Good luck, Chuck.
Six years to the day that he trudged away from Citizens Bank Park after being dismissed as Phillies manager, Charlie Manuel will return today to begin what amounts to an interim stint as hitting coach. It’s a short-term assignment, according to general manager Matt Klentak, but one that the Phillies hope will invigorate an underachieving offense and lead the team to its first postseason appearance since Manuel was the manager in 2011.
Manuel, who replaces deposed hitting coach John Mallee, inherits a group that includes Bryce Harper, J.T. Realmuto, Rhys Hoskins, and Jean Segura. Somehow, though, the Phillies entered play last night ranked ninth in the National League in runs, 10th in hits, 11th in homers, ninth in on-base percentage, 12th in slugging, and 12th in OPS.
And then they struck out 15 times in a 4-2 victory over the Cubs.
With 43 games left, the Phillies are tied with the Mets for fourth place in the wild-card race, two games behind the Cardinals for the final NL playoff berth. Or, as Klentak said yesterday with his fingers only inches apart, “We are still this close.”
Can the winningest manager in franchise history nudge the Phillies over the top?
Check back in seven weeks.
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Charlie Manuel has taught hitting since before many of the 2019 Phillies were born. And if we know Charlie, he will still be teaching hitting — or at least talking about it — even after some of them have retired.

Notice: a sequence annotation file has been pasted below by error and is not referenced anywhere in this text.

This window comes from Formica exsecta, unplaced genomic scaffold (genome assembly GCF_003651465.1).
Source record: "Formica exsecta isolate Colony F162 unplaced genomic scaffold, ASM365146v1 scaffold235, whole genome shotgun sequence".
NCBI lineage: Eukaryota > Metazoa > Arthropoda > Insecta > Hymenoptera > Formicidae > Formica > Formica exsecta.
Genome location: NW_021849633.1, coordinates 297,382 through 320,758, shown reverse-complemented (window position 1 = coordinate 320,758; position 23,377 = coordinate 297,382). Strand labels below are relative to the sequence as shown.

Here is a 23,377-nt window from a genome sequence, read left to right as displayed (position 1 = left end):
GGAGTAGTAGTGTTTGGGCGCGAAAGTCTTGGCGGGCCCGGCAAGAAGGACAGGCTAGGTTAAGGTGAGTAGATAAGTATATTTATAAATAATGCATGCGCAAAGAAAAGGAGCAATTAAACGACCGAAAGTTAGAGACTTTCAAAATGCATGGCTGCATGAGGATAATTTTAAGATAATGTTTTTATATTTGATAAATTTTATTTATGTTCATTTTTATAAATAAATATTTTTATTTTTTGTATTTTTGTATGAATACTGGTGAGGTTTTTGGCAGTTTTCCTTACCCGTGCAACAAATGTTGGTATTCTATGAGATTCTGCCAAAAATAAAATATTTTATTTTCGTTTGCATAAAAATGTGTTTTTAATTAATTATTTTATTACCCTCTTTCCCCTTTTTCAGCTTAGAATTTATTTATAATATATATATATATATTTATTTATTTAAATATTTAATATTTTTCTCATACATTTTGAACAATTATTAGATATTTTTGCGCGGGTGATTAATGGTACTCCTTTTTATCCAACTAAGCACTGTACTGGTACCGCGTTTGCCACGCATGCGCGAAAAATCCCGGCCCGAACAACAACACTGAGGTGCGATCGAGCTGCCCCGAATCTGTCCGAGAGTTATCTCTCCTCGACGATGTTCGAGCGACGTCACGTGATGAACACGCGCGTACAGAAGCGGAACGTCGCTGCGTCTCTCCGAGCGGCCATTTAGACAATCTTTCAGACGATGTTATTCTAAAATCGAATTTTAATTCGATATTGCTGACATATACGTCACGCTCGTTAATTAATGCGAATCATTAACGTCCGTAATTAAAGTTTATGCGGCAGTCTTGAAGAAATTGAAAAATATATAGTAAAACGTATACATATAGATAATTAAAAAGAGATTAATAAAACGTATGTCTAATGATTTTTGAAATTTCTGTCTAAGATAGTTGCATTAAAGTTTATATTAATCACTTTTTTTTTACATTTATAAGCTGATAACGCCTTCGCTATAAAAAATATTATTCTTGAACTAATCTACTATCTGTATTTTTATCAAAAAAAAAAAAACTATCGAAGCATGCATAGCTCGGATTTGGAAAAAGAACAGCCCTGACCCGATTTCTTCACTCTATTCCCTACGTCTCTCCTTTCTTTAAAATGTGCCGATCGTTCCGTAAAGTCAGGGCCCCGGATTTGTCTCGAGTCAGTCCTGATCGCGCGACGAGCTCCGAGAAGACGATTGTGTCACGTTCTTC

For Manuel, every season is hittin’ season.
Everybody knows that Manuel is a hitting savant. Want to really get him going? Ask about the time that he debated Ted Williams — over a few VOs, of course — in a hotel restaurant in Washington about whether the top hand or the bottom is more important to a hitter. Jim Thome credits Manuel with getting him to the Hall of Fame. Ryan Howard swears by him.
So, Manuel’s legacy as a teacher of hitting is set in stone regardless of whether he can get these Phillies hitters to pull it all together enough in the season’s final seven weeks to slug their way to a wild-card berth. The same can’t be said for the reputation of those hitters, whose underachievement got Mallee fired and won’t be cured simply by Manuel’s arrival.